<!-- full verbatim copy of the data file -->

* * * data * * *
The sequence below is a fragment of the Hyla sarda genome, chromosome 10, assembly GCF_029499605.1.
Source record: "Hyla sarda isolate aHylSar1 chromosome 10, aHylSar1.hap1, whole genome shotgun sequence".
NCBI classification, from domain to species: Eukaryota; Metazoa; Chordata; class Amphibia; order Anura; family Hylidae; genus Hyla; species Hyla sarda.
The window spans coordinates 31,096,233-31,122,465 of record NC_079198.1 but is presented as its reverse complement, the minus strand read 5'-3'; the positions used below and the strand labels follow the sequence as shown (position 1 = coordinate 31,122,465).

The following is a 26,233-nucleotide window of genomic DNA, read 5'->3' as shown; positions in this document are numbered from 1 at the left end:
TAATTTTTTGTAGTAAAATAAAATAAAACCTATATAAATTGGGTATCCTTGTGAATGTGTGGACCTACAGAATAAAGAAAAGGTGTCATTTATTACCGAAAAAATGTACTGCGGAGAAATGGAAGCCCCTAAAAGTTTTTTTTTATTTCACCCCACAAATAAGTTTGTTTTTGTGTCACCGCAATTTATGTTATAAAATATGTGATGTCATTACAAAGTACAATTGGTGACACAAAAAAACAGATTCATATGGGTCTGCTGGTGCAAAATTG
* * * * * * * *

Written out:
The sequence below is a fragment of the Hyla sarda genome, chromosome 10, assembly GCF_029499605.1.
Source record: "Hyla sarda isolate aHylSar1 chromosome 10, aHylSar1.hap1, whole genome shotgun sequence".
NCBI classification, from domain to species: Eukaryota; Metazoa; Chordata; class Amphibia; order Anura; family Hylidae; genus Hyla; species Hyla sarda.
The window spans coordinates 31,096,233-31,122,465 of record NC_079198.1 but is presented as its reverse complement, the minus strand read 5'-3'; the positions used below and the strand labels follow the sequence as shown (position 1 = coordinate 31,122,465).

The following is a 26,233-nucleotide window of genomic DNA, read 5'->3' as shown; positions in this document are numbered from 1 at the left end:
TAATTTTTTGTAGTAAAATAAAATAAAACCTATATAAATTGGGTATCCTTGTGAATGTGTGGACCTACAGAATAAAGAAAAGGTGTCATTTATTACCGAAAAAATGTACTGCGGAGAAATGGAAGCCCCTAAAAGTTTTTTTTTATTTCACCCCACAAATAAGTTTGTTTTTGTGTCACCGCAATTTATGTTATAAAATATGTGATGTCATTACAAAGTACAATTGGTGACACAAAAAAACAGATTCATATGGGTCTGCTGGTGCAAAATTG